unintelligibility.

> not to mention Chinese, French, etc.

    For Chinese, users of Hakka Chinese, Mandarin Chinese, Cantonese
    Chinese etc. all think of themselves as writing Chinese, and as
    Chinese people. NB: it is normal practice in the People's
    republic of China to subtitle TV historic dramas etc, so that the
    drama can be followed in whatever part of China viewers are
    watching. They are reading Chinese, even if they speak the same
    written words using different pronunication and different
    synonyms which predominate in their own (very large) areas.
    Criteria (a) - (d) do not apply here.

    French is a slightly different kettle of fish, but the same
    criteria apply. There are various languages of France, some of
    which have dialects. I would refer you to the JAC document N19
    (February 2002) which lists several different language families.
    It lists the main related _languages_ of metropolitan France as
    Franco-provencal, Occitan, and French, and also lists various
    dialects of each. Criteria (a) - (d) apply to each of
    Franco-provencal, Occitan, and French.

    However, criteria (a) - (d) do not apply to each of the dialects
    listed (see below), though they do apply to at least Walloon.

NB: There is some work to do here, in both ISO 639-1 and ISO 639-2.

Current Occitan and current Franco-provencale needs separate codes,
as they currently share only one code. Older provencale is not used
currently, but has a large written repertoire, and should retain the
code it has. Occitan is much less influenced by Italian than is
Franco-provencale.

For current languages, there should be three codes for three
languages (Occitan, Franco-Provencale and French). Users may need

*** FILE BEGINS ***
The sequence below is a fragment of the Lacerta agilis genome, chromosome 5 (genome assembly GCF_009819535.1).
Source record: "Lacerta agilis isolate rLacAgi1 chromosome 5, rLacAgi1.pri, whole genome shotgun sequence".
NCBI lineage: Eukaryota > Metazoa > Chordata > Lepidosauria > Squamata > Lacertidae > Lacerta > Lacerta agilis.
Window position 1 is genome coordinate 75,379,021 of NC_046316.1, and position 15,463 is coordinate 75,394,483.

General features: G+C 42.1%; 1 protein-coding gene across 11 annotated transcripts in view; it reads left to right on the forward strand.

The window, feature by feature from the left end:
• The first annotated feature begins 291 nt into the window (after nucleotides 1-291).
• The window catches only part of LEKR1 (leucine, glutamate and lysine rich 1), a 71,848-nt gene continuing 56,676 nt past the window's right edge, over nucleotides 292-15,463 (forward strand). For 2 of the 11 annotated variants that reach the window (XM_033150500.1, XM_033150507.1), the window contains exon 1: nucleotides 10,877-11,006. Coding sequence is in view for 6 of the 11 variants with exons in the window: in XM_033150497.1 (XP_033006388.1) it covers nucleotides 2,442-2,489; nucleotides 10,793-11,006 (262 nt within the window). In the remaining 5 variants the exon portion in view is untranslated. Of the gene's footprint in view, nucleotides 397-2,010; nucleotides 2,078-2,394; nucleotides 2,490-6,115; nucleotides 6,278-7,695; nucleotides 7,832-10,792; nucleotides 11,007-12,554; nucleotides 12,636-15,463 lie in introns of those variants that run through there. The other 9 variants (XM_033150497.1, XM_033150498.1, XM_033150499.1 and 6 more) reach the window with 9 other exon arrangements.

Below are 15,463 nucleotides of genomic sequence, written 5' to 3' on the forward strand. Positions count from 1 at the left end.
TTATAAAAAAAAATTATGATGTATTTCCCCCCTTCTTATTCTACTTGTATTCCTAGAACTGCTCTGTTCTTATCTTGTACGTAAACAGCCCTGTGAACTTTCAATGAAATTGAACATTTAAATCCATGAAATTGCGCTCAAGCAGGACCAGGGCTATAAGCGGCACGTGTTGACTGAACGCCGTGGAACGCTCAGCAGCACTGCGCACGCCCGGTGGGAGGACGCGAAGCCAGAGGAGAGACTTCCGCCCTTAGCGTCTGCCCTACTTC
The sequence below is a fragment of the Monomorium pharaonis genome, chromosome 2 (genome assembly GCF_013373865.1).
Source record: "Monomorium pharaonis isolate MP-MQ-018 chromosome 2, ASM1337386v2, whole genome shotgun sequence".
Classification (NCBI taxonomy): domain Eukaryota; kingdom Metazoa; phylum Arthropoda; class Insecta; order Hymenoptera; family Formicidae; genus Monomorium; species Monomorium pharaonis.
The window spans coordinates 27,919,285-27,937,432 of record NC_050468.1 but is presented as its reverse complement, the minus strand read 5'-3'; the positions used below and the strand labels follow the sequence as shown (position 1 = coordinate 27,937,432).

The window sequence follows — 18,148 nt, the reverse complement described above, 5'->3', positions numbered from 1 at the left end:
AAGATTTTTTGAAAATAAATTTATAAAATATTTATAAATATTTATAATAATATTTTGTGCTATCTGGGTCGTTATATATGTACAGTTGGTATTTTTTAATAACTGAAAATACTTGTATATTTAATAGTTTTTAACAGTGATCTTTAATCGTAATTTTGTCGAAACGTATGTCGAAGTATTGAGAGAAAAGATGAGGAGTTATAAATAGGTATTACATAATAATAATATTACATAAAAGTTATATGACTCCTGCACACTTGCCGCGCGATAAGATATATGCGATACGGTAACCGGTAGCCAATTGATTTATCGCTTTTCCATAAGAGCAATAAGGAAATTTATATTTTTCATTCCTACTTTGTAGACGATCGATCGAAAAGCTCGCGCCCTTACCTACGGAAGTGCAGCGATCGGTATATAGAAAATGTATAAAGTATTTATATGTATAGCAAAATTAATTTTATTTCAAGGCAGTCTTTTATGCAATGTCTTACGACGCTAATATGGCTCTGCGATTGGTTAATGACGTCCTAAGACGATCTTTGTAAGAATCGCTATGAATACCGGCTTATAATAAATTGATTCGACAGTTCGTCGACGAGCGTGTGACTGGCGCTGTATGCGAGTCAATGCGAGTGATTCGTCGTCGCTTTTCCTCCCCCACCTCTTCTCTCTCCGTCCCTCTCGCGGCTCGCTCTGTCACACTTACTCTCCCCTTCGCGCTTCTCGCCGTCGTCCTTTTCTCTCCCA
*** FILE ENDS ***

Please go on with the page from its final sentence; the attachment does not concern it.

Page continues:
guidance on distinguishing Occitan and Franco-Provencale, which may
be done by providing links to sample texts in those languages.

Dialects

I have not yet looked into the language/dialect status of linguistic
entities related to Occitan (JAC N19 lists Gascon, Languedocian,
Provencal, Auvergnat-Limousin, Alpin Dauphinois) but the (a) - (d)
criteria should be useful in sorting them out.

Similarly, I have not yet looked into the language/dialect status of
linguistic entities related to French (JAC N19 lists as langues d'oil
the entities Franc-Comtois, Walloon, Picard, Norman,
Poetevin-Saintongeais), Bourguignon-Morvandiau, and Lorraine). Again,
the (a) - (d) criteria should be useful in sorting them out.

Walloon is listed in 1, not in 2, as it meets criteria (a) - (d).
The JAC's recent decision on Walloon also fits in with this.

But anyway using (a) to (d) as criteria should enable the JAC to
apply consistent benchmarks that also fit in with existing practice
of ISO 639, ISO 639-2 and the various registrations already made both
both RAs and the JAC.

Are there any problems with that? I'd be glad to see comments.

Best regards

John Clews

--
John Clews,
Keytempo Limited (Information Management),
8 Avenue Rd, Harrogate, HG2 7PG
Email: [log in to unmask]
tel: +44 1423 888 432;

Committee Member of ISO/IEC/JTC1/SC22/WG20: Internationalization;
Committee Member of ISO/TC37/SC2/WG1: Language Codes